Sky regroups before Wiggins’ swan song in Roubaix

Sky's impressive run of spring classics results suffered a setback at Flanders, but the British team is confident that Wiggins will deliver

Photo: BrakeThrough Media

Heading out the door? Read this article on the new Outside+ app available now on iOS devices for members! Download the app.

GENT, Belgium (VN) — Sky dominated early in this classics season but was dealt a small blow in the Ronde van Vlaanderen on Sunday when it could not deliver with Welshman Geraint Thomas.

After a couple of days of reflection, the British team regrouped for the remaining two races of the cobbled campaign: Scheldeprijs Wednesday and Paris-Roubaix on Sunday.

The big one is Paris-Roubaix, in northern France. Englishman Bradley Wiggins, winner of the 2012 Tour de France, is targeting the race as sort of a swansong with Team Sky. Afterward, he will leave the team to focus on the track.

“Brad’s the guy for Roubaix at the moment,” Thomas said. “He’s targeting it, and usually when he targets something, he gets it. He will have good legs.”

Wiggins crashed in the Ronde van Vlaanderen (Tour of Flanders) on Sunday. He fell 111.4 kilometers into the race, landed on his left side and bounced right back up for a new bike. At kilometer 178.2, he was already at the front again, where Sky rode for most of day.

“Brad’s got some cuts and bruises, but he’s fine,” a team official told VeloNews today.

“He didn’t need to go to the hospital, or need stitches.”

Wiggins left Thomas to do his thing after the final ascent of the cobbled Kwaremont climb. Thomas attacked on the Kwaremont, but lacked the punch he had when he won E3 Harelbeke and placed third in Gent-Wevelgem the weekend prior.

Thomas was also caught out by tactics. With Dutchman Niki Terpstra (Etixx-Quick-Step) up the road, his companion Etixx’s Zdenek Stybar would not work.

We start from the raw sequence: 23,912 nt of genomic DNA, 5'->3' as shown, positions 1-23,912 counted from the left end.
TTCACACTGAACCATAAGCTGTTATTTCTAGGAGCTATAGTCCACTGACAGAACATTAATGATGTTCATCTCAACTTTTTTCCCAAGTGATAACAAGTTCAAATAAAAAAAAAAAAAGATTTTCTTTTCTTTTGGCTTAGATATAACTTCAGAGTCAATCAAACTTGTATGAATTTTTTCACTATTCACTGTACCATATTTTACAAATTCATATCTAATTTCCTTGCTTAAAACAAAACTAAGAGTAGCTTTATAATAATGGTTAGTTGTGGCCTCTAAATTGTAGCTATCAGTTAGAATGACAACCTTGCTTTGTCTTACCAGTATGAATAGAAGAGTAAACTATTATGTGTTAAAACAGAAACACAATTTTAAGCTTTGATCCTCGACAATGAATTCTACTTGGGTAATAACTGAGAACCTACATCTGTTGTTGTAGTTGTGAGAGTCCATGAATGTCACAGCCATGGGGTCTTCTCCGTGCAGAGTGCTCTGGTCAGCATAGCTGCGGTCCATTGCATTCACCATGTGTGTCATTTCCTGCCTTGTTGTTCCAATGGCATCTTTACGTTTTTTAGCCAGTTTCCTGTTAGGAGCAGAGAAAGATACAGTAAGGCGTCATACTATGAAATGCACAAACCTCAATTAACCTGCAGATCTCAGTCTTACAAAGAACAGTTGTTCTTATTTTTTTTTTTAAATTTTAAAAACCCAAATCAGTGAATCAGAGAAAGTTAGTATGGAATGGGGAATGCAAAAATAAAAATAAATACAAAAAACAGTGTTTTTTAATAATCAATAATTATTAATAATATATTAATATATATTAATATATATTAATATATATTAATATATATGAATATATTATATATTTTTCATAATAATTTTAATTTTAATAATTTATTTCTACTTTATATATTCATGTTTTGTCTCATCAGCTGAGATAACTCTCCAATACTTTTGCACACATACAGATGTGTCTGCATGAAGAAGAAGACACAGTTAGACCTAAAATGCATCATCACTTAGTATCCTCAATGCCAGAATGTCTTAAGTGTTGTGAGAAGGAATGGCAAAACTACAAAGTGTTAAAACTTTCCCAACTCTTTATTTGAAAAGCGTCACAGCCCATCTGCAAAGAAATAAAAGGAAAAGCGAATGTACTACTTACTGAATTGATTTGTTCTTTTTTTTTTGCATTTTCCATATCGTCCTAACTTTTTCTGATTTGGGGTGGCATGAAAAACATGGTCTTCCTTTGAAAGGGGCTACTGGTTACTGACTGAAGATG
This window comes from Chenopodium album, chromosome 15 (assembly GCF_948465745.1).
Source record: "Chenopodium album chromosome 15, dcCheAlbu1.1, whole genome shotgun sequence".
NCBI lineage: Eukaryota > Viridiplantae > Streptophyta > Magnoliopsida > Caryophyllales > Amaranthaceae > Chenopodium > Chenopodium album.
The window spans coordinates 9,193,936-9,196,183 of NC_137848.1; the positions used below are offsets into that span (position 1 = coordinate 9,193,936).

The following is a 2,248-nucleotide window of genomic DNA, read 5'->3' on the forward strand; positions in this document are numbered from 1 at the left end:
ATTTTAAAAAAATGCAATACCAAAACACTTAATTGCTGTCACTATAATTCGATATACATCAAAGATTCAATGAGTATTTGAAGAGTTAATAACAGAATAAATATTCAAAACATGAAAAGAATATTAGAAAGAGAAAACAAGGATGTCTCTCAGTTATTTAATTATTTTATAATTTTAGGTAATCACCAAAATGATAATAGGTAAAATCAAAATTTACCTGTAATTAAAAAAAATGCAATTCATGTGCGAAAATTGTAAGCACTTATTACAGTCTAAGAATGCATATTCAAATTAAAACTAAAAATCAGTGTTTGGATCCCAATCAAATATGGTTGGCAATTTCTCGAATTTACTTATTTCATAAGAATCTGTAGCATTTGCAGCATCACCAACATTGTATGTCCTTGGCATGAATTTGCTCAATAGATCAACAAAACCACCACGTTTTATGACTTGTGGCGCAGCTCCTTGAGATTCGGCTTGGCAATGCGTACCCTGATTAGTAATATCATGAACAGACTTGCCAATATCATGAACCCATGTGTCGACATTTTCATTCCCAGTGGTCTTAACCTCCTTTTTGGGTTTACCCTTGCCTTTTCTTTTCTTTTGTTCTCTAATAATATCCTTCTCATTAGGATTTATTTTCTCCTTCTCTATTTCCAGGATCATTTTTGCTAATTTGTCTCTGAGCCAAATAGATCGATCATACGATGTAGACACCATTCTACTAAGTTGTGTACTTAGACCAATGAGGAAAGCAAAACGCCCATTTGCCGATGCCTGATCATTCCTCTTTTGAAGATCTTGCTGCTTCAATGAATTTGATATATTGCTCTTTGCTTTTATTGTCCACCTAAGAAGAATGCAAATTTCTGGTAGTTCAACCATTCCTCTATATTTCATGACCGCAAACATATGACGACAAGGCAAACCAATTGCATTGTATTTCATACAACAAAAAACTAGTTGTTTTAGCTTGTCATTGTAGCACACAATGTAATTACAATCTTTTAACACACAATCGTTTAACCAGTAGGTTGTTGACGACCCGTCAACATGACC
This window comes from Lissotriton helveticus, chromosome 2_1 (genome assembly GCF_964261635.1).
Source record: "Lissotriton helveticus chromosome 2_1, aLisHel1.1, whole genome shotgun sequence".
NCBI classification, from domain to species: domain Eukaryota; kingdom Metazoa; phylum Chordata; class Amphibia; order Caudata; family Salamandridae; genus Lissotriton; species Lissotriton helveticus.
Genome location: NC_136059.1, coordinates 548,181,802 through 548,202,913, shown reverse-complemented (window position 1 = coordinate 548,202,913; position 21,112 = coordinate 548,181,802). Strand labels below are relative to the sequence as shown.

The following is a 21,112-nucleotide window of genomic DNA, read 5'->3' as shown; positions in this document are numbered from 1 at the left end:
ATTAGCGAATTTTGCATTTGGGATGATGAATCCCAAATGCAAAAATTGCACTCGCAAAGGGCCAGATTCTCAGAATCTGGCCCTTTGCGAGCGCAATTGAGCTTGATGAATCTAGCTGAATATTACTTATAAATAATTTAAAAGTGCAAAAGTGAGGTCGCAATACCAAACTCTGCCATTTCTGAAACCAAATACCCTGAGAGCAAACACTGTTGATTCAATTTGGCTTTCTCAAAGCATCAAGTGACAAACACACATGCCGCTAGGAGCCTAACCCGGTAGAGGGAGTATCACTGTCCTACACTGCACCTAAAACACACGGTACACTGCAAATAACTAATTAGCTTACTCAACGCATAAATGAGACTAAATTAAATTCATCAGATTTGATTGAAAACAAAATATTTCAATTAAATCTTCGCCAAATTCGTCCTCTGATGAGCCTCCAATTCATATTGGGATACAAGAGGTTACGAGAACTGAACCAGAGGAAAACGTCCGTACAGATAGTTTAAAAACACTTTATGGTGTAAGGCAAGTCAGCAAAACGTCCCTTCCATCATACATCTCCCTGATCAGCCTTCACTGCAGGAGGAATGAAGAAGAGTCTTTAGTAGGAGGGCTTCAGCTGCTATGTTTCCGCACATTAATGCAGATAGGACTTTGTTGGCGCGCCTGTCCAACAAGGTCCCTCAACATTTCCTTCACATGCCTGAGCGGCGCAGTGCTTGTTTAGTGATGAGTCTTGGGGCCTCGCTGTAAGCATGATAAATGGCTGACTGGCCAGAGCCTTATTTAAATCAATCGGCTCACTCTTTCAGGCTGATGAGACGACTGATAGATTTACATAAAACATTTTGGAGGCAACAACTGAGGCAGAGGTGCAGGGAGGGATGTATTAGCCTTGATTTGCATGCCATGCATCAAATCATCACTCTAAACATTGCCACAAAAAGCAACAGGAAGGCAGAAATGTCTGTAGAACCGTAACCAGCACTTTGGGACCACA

Thomas will now turn his attention to Wiggins, who is riding his final race with Sky before aiming at the hour record and 2016 Olympics.

“We are going to have a talk on Thursday and on Friday, we’ll know for sure who is the leader and co-leader,” sports director, Servais Knaven told VeloNews.

“There’s no question about Wiggins. He’s in a good place. He’s one of our best riders for Sunday.

“Do you call him a ‘leader?’ Paris-Roubaix is a different race with different tactics. If one protected rider attacks, then he will have his freedom.”

Sky will potentially have five protected riders: Wiggins, Thomas, Luke Rowe, Ian Stannard, and Bernie Eisel.

The team in black and blue rode for two hours Monday and trained again Tuesday, covering the final 105 kilometers of Paris-Roubaix in three hours, 15 minutes.

In 2014, Wiggins and Thomas made the winning group, but had no response to Terpstra, who rode solo to the win.

Thomas took seventh and Wiggins ninth.

Wiggins wants to win the Hell of the North after a five-year run in team Sky. With his trainer, Tim Kerrison, he studied the 27 cobbled sectors that make up the French monument. He timed each one and calculated the watts he needs to ride to be competitive again.

“It’s pretty simple: what time are you spending and what intensity, and the intervals between the sectors, what [the watts] look like on the cobbles, what it looks like the rest of the time,” Sky’s head of performance operations, Rod Ellingworth told VeloNews.

“It’s different training than for the Tour de France, but you can do things to replicate what you’ll find in Paris-Roubaix.”

Wiggins will generate his maximum watts in Scheldeprijs tomorrow – a 200-kilometer race compared to Roubaix’s 253 – one final tune-up before the appointment in northern France. Saturday, he will travel to Compiègne ahead of the early 10:20 a.m. start on Sunday, his last hurrah with Sky.

An American in France

What’s it like to be an American cyclist living in France? Watch to get professional road cyclist Joe Dombrowski’s view.